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Keir Starmer outlines priorities for NHS reform

A Labour government will “get the NHS working around the clock and pay staff properly to do it”, party leader Sir Keir Starmer has said today.

During his speech at the Labour Party conference, being held in Liverpool, Sir Keir outlined a series of commitments to reform the NHS if the party wins the next general election.

However, nurse leaders have urged the party to come up with “clear plans” to recruit and retain nursing staff, in order to tackle waiting lists and improve care.

“We must be the government that finally transforms our NHS”

Keir Starmer

It comes as, earlier this week, Labour pledged a £1.1bn package to cut NHS waiting lists in England by paying nurses and their colleagues to provide additional out-of-hours appointments.

In his speech today, Sir Keir gave an anecdote of a semi-professional footballer, who had to choose between paying £15,000 for an operation to fix his torn knee ligament, or “abandoning his career” because NHS waiting lists were so long.

In the end, he explained that the footballer had to crowdfund in order to have the procedure and continue playing.

Sir Keir said: “Honestly, how has it come to this?

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“Working people paying for their own healthcare in a cost-of-living crisis [and] pensioners waiting weeks, months [and] sometimes waiting years just for the care they need.”

Currently, there are a record 7.7 million people in England waiting to start treatment on the NHS.

Sir Keir said that the fundamental principle of the NHS was “to be the crowdfunded solution for all of us”.

He added: “The next general election is on the line.

“The Conservative Party that brought our NHS to its knees will put it in the ground.

“We have got to get it back on its feet.”

The plan to cut waiting lists, unveiled by the Labour Party earlier this week, would see NHS staff being paid to take up additional overtime shifts on evenings and weekends so that more procedures can be carried out.

Sir Keir noted that the shifts would be funded by cancelling ‘non-dom’ tax status, which allows someone who was born in another country to pay tax in the UK only on their UK income.

He said: “We will invest that money in boosting capacity, we will get the NHS working around the clock and we will pay staff properly to do it.

“More operations, more appointments and more diagnostic tests.

“You will be seen more quickly in an NHS clearing the backlog seven days a week.”

However, the leader of the opposition warned that reform of the health service was unavoidable, arguing that, without it, the NHS would “remain on life support”.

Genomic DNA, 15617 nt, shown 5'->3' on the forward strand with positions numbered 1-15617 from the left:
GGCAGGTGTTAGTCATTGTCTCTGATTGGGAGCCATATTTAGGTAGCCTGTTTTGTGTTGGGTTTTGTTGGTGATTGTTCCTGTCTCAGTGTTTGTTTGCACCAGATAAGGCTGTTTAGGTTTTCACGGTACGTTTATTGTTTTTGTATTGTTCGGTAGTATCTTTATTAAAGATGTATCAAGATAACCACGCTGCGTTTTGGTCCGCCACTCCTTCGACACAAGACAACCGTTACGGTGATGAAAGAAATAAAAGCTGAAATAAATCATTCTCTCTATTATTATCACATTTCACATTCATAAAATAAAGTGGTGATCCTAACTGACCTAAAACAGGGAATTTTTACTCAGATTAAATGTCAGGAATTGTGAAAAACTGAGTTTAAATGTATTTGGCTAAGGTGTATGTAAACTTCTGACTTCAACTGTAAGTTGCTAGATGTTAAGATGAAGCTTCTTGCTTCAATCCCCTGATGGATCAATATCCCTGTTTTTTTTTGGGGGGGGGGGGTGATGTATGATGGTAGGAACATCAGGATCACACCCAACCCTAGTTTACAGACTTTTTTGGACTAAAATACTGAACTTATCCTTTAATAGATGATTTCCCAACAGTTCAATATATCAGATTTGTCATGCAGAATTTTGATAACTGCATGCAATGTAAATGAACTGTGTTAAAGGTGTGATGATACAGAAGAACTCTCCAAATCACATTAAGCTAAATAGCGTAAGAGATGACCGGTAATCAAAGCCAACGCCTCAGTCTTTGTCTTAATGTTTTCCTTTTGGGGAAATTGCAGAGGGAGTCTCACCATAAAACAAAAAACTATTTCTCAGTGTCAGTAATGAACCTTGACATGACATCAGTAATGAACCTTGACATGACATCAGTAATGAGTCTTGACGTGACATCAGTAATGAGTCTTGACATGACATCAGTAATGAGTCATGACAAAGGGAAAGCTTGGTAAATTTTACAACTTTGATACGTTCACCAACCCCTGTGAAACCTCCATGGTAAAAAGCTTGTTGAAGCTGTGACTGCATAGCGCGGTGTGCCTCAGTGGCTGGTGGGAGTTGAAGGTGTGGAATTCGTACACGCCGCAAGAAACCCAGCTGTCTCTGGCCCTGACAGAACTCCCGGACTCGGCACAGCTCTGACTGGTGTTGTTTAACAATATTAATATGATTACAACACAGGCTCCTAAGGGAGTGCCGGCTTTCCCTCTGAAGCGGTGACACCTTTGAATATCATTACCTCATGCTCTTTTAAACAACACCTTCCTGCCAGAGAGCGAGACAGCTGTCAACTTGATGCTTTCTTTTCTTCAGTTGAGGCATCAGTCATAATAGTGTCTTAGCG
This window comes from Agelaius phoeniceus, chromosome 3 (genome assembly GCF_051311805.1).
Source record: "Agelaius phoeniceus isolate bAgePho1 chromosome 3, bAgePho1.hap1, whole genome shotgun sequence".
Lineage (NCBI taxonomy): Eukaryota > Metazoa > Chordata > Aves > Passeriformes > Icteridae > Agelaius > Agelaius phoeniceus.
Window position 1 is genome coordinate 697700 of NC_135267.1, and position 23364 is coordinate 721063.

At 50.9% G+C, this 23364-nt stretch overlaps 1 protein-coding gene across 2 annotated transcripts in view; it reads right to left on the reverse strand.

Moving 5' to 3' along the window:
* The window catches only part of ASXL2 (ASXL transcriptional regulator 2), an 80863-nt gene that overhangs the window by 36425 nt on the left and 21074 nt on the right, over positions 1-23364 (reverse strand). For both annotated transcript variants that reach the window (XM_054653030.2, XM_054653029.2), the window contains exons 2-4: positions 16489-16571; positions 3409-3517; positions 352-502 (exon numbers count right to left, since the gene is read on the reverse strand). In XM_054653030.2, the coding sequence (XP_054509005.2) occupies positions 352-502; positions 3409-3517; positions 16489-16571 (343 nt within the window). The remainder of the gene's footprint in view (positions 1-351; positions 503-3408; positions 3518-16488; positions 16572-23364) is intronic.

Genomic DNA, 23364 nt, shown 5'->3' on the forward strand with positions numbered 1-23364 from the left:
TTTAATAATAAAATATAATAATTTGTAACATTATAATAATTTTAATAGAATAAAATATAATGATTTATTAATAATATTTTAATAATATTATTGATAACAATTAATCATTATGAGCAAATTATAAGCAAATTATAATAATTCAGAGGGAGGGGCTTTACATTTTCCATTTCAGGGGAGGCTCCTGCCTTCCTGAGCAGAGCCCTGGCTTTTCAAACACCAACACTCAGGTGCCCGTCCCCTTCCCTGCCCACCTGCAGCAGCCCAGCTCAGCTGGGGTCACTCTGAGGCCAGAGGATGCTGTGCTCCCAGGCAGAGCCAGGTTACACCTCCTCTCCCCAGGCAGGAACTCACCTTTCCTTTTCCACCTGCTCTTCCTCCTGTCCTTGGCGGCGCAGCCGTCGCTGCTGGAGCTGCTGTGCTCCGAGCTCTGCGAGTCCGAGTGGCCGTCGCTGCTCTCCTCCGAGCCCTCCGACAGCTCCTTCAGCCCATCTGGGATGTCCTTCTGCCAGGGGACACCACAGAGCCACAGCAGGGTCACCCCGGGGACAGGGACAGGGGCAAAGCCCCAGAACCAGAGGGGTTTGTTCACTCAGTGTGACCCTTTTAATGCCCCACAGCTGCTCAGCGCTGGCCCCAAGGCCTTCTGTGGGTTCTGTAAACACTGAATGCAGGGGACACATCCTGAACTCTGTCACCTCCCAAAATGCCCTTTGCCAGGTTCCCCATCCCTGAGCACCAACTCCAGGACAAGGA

“We must be the government that finally transforms our NHS,” said Sir Keir.

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“We can’t go on like this, with a sickness service.

“We need an NHS that prevents illness, keeps people healthy and out of hospital in the first place.”

Labour has also unveiled a new fund which has promised to give the NHS state-of-the-art equipment and new technology in order to help cut waiting times.

Sir Keir said: “We must use technology to overhaul every aspect of delivery, move care closer to communities [and] deploy the power of artificial intelligence to spot disease quickly.”

Responding to the speech, the Royal College of Nursing’s chief nurse, Professor Nicola Ranger, said: “To end sticking plaster politics, Labour would need to invest in the nation’s most trusted profession and where they work.

“When one nurse is left looking after 10, 15 or more patients then governments need to act in the interests of patient and professional safety.

“They will need clear plans to recruit and retain more nursing staff to get waiting times down and improve care.

“This starts with paying nursing staff fairly and giving those we clapped a better pay award.”

Meanwhile, the chief executive of NHS Providers, Sir Julian Hartley, welcomed Labour’s proposals, but said it was “vital” to address the underlying issues facing health and care.

He said: “Waiting times were getting longer before the pandemic after years of underfunding and chronic staff shortages.

“Today there are 125,000 unfilled jobs across the NHS, leaving staff with heavy workloads and one in four absences due to anxiety, stress and depression.

“More national investment in public health and prevention, and in social care, is vital as well as substantially more capital spending to help ease pressure on stretched hospital, ambulance, mental health and community services and staff.”

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